Search Images Maps Play YouTube News Gmail Drive More »
Sign in
Screen reader users: click this link for accessible mode. Accessible mode has the same essential features but works better with your reader.

Patents

  1. Advanced Patent Search
Publication numberUS4926430 A
Publication typeGrant
Application numberUS 07/429,476
Publication dateMay 15, 1990
Filing dateOct 31, 1989
Priority dateNov 18, 1988
Fee statusLapsed
Also published asCA2003090A1, CA2003090C, DE68914943D1, DE68914943T2, EP0369384A2, EP0369384A3, EP0369384B1
Publication number07429476, 429476, US 4926430 A, US 4926430A, US-A-4926430, US4926430 A, US4926430A
InventorsHideki Isono
Original AssigneeFujitsu Limited
Export CitationBiBTeX, EndNote, RefMan
External Links: USPTO, USPTO Assignment, Espacenet
Laser module with a built-in optical isolator, and method of adjusting the angular position of the optical isolator
US 4926430 A
Abstract
A semiconductor laser module comprising a serial arrangement of a laser assembly for emitting a substantially collimated beam of light, an optical isolator assembly having an optical isolator housed in a tubular package for transmitting the collimated beam of light with less loss in a forward direction than in a reverse direction, and an optical fiber assembly having a lens for converging and directing the beam from the optical isolator assembly into an optical fiber. There is also disclosed a method of optimizing the forward loss and isolation characteristics of the optical isolator assembly through adjustment of its angular position about its optical axis which is set at an angle to that of the laser assembly. For such adjustment, not only the isolator assembly is made rotatable relative to the laser assembly, but also the optical isolator itself is made rotatable within limits relative to the tubular package of the isolator assembly.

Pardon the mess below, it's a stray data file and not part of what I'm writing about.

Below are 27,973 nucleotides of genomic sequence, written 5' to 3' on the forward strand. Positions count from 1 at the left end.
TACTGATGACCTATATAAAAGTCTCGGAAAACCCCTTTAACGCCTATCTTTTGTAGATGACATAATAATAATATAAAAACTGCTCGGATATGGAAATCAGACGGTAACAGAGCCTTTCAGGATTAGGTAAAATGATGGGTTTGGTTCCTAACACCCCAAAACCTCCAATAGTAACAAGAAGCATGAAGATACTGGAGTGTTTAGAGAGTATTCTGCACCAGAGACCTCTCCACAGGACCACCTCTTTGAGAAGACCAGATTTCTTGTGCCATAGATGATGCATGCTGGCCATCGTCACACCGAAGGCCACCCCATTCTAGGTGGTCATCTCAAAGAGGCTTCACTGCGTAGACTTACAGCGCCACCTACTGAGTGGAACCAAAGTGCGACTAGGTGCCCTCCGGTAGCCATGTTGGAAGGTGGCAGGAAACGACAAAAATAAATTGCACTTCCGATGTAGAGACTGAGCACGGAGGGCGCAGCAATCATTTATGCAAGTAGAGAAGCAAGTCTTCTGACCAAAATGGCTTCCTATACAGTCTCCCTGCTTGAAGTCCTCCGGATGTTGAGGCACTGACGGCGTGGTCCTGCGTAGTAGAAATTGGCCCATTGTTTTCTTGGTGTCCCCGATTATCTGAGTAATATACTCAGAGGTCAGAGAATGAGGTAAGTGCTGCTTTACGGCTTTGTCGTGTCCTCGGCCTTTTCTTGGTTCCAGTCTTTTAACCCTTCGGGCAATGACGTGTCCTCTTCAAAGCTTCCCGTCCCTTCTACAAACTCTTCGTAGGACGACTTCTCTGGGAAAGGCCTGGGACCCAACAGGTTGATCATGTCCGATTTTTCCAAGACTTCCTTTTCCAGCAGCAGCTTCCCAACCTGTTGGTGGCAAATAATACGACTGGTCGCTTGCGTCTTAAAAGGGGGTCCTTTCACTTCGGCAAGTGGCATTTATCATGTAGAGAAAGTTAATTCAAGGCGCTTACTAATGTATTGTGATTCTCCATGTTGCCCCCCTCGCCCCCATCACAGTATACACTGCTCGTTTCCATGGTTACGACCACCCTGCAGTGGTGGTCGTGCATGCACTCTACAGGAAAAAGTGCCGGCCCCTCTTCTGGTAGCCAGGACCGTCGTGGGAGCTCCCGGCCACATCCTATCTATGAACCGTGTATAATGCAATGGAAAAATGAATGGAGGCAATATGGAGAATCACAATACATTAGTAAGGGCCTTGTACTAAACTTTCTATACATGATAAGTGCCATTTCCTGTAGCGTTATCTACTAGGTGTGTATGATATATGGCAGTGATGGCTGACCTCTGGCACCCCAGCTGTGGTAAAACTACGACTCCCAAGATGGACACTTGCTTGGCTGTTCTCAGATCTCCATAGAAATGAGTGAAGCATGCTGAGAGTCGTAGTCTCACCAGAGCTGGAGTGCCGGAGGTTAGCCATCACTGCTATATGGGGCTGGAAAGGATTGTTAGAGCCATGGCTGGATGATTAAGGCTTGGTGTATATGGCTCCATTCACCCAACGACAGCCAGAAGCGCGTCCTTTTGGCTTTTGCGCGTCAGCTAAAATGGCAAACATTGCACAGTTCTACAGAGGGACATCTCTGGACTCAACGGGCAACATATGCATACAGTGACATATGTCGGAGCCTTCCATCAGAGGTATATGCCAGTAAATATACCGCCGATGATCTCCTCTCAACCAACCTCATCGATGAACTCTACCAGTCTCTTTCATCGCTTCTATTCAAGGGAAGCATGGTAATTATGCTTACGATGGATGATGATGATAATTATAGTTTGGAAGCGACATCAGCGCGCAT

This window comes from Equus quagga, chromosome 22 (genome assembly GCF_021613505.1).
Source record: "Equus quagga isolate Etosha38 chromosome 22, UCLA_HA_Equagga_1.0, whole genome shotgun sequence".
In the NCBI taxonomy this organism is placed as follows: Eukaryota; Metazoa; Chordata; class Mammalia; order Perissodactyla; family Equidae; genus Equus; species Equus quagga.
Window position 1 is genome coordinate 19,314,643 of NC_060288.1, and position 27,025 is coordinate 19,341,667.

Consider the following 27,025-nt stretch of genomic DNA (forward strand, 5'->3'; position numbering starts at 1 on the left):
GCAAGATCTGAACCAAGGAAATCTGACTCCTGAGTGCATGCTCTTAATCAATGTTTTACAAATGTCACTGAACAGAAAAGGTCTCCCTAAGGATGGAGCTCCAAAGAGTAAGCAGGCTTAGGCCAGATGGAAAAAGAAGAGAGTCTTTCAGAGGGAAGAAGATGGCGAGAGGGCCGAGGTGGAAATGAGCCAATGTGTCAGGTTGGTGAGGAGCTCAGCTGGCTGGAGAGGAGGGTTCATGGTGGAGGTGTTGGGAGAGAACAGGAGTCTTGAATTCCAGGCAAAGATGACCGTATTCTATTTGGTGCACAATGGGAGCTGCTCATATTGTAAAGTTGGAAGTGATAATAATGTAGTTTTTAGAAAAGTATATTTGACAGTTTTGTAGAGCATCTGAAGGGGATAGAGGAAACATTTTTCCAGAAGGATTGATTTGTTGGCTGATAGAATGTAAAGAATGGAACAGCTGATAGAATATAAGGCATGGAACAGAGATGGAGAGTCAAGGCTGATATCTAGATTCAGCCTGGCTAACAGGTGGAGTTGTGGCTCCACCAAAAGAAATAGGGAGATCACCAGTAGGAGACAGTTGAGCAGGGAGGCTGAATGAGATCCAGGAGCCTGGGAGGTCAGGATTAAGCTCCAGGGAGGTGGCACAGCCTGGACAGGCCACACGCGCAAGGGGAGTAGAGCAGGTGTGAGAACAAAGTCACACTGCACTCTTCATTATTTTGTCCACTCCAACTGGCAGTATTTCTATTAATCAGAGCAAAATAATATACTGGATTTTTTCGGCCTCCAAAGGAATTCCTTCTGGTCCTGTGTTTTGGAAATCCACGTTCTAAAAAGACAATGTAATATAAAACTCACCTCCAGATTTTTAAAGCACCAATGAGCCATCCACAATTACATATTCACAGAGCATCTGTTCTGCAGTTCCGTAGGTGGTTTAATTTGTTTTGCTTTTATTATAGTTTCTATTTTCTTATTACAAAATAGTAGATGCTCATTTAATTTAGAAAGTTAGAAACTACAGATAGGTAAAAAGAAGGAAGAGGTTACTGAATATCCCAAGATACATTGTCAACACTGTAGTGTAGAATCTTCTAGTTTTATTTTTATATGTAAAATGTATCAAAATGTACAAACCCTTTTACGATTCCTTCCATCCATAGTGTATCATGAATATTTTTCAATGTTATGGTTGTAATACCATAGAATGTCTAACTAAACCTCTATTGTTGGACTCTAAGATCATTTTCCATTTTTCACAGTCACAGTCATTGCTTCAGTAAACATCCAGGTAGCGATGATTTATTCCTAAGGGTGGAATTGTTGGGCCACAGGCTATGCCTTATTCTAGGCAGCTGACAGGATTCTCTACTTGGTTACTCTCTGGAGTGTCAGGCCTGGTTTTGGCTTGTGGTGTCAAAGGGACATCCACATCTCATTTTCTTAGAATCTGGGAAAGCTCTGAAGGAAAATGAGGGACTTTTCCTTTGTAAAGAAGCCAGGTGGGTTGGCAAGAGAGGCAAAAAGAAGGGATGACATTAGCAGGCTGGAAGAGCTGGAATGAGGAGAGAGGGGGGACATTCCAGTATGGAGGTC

Images(4)
Previous page
Next page
Claims(4)
What is claimed is:
1. In a laser module comprising a serial arrangement of a laser assembly for emitting a substantially collimated beam of light, an optical isolator assembly having an optical isolator housed in an isolator package for transmitting the collimated beam of light with less loss in one direction than in the opposite direction therethrough, with the optical isolator assembly having an optical axis set at an angle to the optical axis of the laser assembly, and an optical fiber assembly having a lens for converging and directing the beam from the optical isolator assembly into an optical fiber, a method of adjusting the angular position of the optical isolator assembly with respect to the laser assembly, which method comprises:
(a) making the optical isolator of the optical isolator assembly rotatable within limits about the optical axis of the optical isolator assembly relative to the isolator package;
(b) rotating the optical isolator of the optical isolator assembly to one extremity of the predetermined stroke relative to the isolator package;